Rape culture puts the onus on survivors rather than perpetrators.	(THE CANADIAN PRESS file photo/Darren Calabrese)

Rape culture puts the onus on survivors rather than perpetrators. (THE CANADIAN PRESS file photo/Darren Calabrese)

Explainer: What is rape culture and what does it look like in B.C.?

A rise in sexual assault allegations being made online prompts conversation

The term “rape culture” became front of mind for many Greater Victoria residents last week when, in the wake of numerous sexual assault allegations and firings, Coun. Stephen Andrew tweeted that he didn’t believe it exists in the capital region.

Andrew quickly deleted his initial tweet calling it clumsy and dismissive. “I wholeheartedly apologize,” he wrote in a new one. “We must address rape culture.”

But for many, the damage had already been done, and the tweet was indicative that not only does rape culture still exist, but many people also don’t understand what it means.

Councillor Stephen Andrew quickly removed this tweet March 28 after receiving public backlash. (Screenshot)

The term was originally coined in the 1970s by second-wave feminists who fought to control the representation of themselves in popular culture and to legislate their rights around rape, reproduction and domestic violence. It wasn’t until 1983 that Canada made marital rape illegal.

But rape culture is about far more than rape. It’s a sociological concept for an environment where sexualized violence is permissible and normalized.

When Alyx MacAdams runs youth workshops at the Victoria Sexual Assault Centre, they have participants imagine rape culture as a pyramid. At the very top is sexual assault, but down below are all the building blocks that make it so pervasive.

Street harassment, catcalling, objectifying comments, victim-blaming, slut-shaming and trivializing rape are all part of rape culture. So is teaching young women not to walk alone at night and sending them home from school for baring their shoulders. It puts the onus on survivors rather than perpetrators.

Of Canadians aged 15 or older, 30 per cent of women and eight per cent of men have been sexually assaulted, according to 2018 data from Statistics Canada. Of them, one in five felt blamed for what happened and the vast majority never reported it to police.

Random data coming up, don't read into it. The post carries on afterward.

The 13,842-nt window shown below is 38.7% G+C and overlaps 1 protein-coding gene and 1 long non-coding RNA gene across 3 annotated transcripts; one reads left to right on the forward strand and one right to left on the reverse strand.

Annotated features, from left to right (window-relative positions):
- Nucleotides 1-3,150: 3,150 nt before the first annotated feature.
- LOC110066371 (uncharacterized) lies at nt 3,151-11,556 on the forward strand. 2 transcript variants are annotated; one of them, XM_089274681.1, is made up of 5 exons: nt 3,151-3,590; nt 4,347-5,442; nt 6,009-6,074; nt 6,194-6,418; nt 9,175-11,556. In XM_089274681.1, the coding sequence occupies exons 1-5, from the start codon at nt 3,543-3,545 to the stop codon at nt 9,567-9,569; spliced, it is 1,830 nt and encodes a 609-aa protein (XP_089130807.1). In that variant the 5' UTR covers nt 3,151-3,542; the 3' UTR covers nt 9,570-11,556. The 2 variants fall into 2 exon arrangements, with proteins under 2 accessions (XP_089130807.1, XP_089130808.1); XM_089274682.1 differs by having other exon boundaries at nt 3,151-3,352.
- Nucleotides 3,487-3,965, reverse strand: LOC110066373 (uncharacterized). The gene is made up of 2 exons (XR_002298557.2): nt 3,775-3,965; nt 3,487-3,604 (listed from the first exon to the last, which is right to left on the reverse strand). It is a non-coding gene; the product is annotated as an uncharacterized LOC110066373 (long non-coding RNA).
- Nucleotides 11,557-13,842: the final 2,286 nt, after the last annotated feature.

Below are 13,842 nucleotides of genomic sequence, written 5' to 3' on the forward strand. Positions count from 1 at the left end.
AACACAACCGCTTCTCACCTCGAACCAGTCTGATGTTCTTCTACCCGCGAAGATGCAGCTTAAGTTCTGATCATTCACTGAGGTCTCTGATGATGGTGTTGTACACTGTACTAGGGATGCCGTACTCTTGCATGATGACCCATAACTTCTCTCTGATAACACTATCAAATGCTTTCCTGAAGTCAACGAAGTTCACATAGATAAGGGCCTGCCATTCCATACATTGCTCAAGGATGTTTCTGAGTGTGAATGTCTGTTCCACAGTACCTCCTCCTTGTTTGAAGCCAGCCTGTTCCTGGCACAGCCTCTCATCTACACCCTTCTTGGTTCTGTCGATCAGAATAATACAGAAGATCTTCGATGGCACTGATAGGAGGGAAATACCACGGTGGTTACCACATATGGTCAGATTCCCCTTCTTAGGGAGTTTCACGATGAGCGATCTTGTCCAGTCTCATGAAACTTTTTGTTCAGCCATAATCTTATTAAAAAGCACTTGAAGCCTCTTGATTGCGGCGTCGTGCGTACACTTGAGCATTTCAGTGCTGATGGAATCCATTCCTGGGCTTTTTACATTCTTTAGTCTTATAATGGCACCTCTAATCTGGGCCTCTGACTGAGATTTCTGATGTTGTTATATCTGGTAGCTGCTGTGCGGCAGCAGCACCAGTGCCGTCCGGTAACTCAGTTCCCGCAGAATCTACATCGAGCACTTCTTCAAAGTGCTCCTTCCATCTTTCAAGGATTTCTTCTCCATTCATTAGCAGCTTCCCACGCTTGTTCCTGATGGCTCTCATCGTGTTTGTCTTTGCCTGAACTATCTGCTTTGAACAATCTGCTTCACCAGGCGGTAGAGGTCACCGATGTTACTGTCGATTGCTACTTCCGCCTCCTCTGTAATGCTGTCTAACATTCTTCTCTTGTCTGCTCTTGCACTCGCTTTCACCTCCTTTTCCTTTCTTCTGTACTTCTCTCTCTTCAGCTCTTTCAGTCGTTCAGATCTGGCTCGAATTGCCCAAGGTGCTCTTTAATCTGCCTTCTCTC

These numbers only increase when intersected with the effects of racism, classism, transphobia and colonization. Indigenous women, for example, face rates of sexual assault three times higher than non-Indigenous women.

These marginalized groups are also more likely to distrust police and less likely to go to them for help.

“Rape culture continues to put survivors in a position where they feel like they may not be believed or fear the consequence of backlash,” MacAdams said.

In 2020, the Victoria Sexual Assault Centre responded to 2,094 people who called its service access line and provided emergency sexual assault response to 74 recent survivors. It also supported 289 new clients in crisis counselling, 106 new clients in long term counselling and 198 new clients in victim services.

The harm of a public official denying the existence of rape culture is that it delegitimizes these survivors’ experiences, University of Victoria gender studies professor Annalee Lepp said.

“You’re erasing the incidents that have emerged.”

It’s particularly harmful, MacAdams added, coming from someone who has a say in public policy and police funding.

Following his tweet, Andrew brought a motion to council on April 1 asking that a task force on sexual abuse be formed. Council voted to postpone his motion, noting that it is expecting a staff report in the next four to six weeks on a similar motion that was raised in June 2019.

That motion, on preventing sexual harassment and sexual assault, asked council to make sexualized violence prevention training mandatory for bar and nightclub staff and requested that a prevention plan be submitted alongside all liquor license applications.

Prevention education is one key part of building what MacAdams calls “consent culture,” or the antidote to rape culture.

“We need to move toward more community responsibility,” they said. It’s time for more active bystanders, more call-outs and more supportive spaces.